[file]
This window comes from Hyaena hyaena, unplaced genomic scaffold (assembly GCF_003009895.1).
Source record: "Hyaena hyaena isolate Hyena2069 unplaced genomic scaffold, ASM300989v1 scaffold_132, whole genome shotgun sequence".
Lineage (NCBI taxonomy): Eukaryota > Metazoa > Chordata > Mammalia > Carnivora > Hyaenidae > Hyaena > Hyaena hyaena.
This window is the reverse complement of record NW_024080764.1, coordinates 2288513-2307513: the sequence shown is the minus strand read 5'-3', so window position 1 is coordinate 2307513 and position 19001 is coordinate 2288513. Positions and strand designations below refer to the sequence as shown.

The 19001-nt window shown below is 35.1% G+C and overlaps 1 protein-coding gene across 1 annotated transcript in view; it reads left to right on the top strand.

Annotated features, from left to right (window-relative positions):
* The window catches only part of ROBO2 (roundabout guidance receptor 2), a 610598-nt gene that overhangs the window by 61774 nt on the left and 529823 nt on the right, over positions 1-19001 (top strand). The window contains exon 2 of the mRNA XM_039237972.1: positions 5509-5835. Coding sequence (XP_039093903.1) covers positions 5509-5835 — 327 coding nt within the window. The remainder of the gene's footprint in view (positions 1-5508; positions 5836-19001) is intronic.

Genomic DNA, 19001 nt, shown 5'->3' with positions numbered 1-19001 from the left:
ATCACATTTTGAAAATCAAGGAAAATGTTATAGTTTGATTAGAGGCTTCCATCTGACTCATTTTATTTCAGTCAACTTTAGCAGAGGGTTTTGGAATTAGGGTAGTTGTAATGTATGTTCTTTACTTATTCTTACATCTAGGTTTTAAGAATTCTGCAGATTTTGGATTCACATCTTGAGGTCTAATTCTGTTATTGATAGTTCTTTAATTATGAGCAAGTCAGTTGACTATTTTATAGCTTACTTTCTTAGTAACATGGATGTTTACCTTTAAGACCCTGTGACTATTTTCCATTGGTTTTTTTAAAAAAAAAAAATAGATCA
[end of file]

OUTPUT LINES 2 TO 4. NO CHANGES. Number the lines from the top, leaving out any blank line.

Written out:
Source record: "Hyaena hyaena isolate Hyena2069 unplaced genomic scaffold, ASM300989v1 scaffold_132, whole genome shotgun sequence".
Lineage (NCBI taxonomy): Eukaryota > Metazoa > Chordata > Mammalia > Carnivora > Hyaenidae > Hyaena > Hyaena hyaena.
This window is the reverse complement of record NW_024080764.1, coordinates 2288513-2307513: the sequence shown is the minus strand read 5'-3', so window position 1 is coordinate 2307513 and position 19001 is coordinate 2288513. Positions and strand designations below refer to the sequence as shown.